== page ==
Donna Bruschi was a lucky find for me. About a month before my son was born, I went searching on
Google for a doula to help me write a birth plan, something useful that would not be restrictive or
overwhelming, and also to do a one-on-one childbirth preparation class with my husband and me at home.
We had gone through the all-day hospital childbirth class and the evening baby care class, but we both
felt a little overwhelmed at our impending arrival.
It was a long road to pregnancy. Four years of infertility diagnosis, frustration, heartbreak, failure and lost
opportunity. The fact that I was actually pregnant was amazing and somewhat surreal. This was the driver
behind having more information to be prepared – we felt like we were prepared for infertility treatment, not
really for a baby.
Fast forward to January 2011. Our son had an eventful arrival, a story for another day, and after a single
visit by the hospital lactation consultant I felt breastfeeding was going well. Baby regained more than his
birth weight by the time we went to our first pediatrician’s appointment and he was nursing every 2 hours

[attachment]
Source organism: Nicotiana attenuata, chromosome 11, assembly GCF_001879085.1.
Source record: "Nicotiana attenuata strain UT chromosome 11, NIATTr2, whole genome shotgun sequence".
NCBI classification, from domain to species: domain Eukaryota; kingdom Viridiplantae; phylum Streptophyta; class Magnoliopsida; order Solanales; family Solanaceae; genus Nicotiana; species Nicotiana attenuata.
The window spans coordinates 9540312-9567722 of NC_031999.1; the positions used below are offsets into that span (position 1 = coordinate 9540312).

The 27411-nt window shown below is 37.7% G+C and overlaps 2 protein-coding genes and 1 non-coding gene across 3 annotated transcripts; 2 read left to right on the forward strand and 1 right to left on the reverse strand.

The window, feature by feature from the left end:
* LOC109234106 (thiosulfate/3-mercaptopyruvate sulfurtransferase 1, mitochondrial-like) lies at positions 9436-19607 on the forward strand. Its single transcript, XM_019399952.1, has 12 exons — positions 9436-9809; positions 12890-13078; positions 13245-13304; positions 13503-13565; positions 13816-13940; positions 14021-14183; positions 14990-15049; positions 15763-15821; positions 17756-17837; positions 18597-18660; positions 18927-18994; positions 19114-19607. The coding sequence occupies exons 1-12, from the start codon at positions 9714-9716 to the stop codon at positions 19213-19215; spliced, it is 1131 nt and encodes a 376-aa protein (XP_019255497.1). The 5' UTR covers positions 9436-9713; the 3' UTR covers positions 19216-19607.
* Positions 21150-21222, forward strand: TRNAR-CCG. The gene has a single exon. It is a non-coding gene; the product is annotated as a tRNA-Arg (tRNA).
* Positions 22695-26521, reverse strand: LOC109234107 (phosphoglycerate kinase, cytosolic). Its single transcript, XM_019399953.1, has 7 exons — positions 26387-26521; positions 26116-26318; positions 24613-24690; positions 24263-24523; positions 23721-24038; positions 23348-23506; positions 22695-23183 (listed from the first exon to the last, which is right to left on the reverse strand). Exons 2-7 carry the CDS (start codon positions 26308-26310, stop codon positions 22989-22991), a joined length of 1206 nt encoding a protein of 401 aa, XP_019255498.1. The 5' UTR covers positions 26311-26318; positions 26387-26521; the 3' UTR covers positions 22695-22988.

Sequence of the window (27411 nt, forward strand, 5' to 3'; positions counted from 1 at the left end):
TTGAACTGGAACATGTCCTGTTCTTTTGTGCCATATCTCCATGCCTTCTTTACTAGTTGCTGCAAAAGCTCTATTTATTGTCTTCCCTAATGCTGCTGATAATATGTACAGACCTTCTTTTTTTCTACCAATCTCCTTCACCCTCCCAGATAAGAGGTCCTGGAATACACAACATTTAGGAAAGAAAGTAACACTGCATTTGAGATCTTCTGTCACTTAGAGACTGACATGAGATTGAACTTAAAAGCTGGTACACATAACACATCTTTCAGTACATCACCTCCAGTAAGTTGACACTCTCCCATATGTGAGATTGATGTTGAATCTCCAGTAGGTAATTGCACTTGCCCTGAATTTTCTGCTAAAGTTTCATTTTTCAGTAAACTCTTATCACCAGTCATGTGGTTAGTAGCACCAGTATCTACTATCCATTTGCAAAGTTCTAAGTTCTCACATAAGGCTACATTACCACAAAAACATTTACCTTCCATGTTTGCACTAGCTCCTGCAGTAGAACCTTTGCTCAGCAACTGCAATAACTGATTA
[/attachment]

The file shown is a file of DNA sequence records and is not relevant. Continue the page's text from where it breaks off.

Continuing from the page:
around-the-clock. This was what I expected and what seemed to be working.
About 5 days after discharge, a lactation consultant I never met at the hospital phoned for follow-up. After
describing the eating, diapering and sleeping habits of the baby, I was told that I was doing everything
wrong and he was clearly not eating enough. One simple, stupid comment threw the previous week’s
successes right out the window. I reached out to the doula that had been so helpful before the birth and
she gave me private resources to call for help. And there was Donna.
My first call was on a Saturday night at about 9:30 p.m. because I was dreading another overnight with a
frustrated baby who wanted to sleep while I was trying to make him continue eating. For the last 2.5 years
I have said that Donna talked me off the ledge that night. I was getting ready to quit, something I do not
usually do, because I was frustrated, the baby was frustrated, my husband was frustrated and my motherin-
law was annoying. Donna let me talk, calmed me down and helped me relax enough to get through the
night without tears – mine at least.
The next day, in the snow, she trekked across the river to Dutchess County for a home visit. Donna
worked patiently with me to help me get my confidence back and realize that I was doing just fine. The
baby was happily eating and growing and dirtying many, many diapers. She gave me some help in coping
with pretty extreme engorgement. Those two hours did wonders to help me feel like I was doing what my
baby needed and he was happily doing exactly what he was supposed to be doing. Donna also left me
with more resources, including New Baby New Paltz, and the reassurance that she was a phone call
away if I had any more problems.
Once the snow cleared, sort of, I made the drive to New Paltz for the New Mother’s Social Circle. That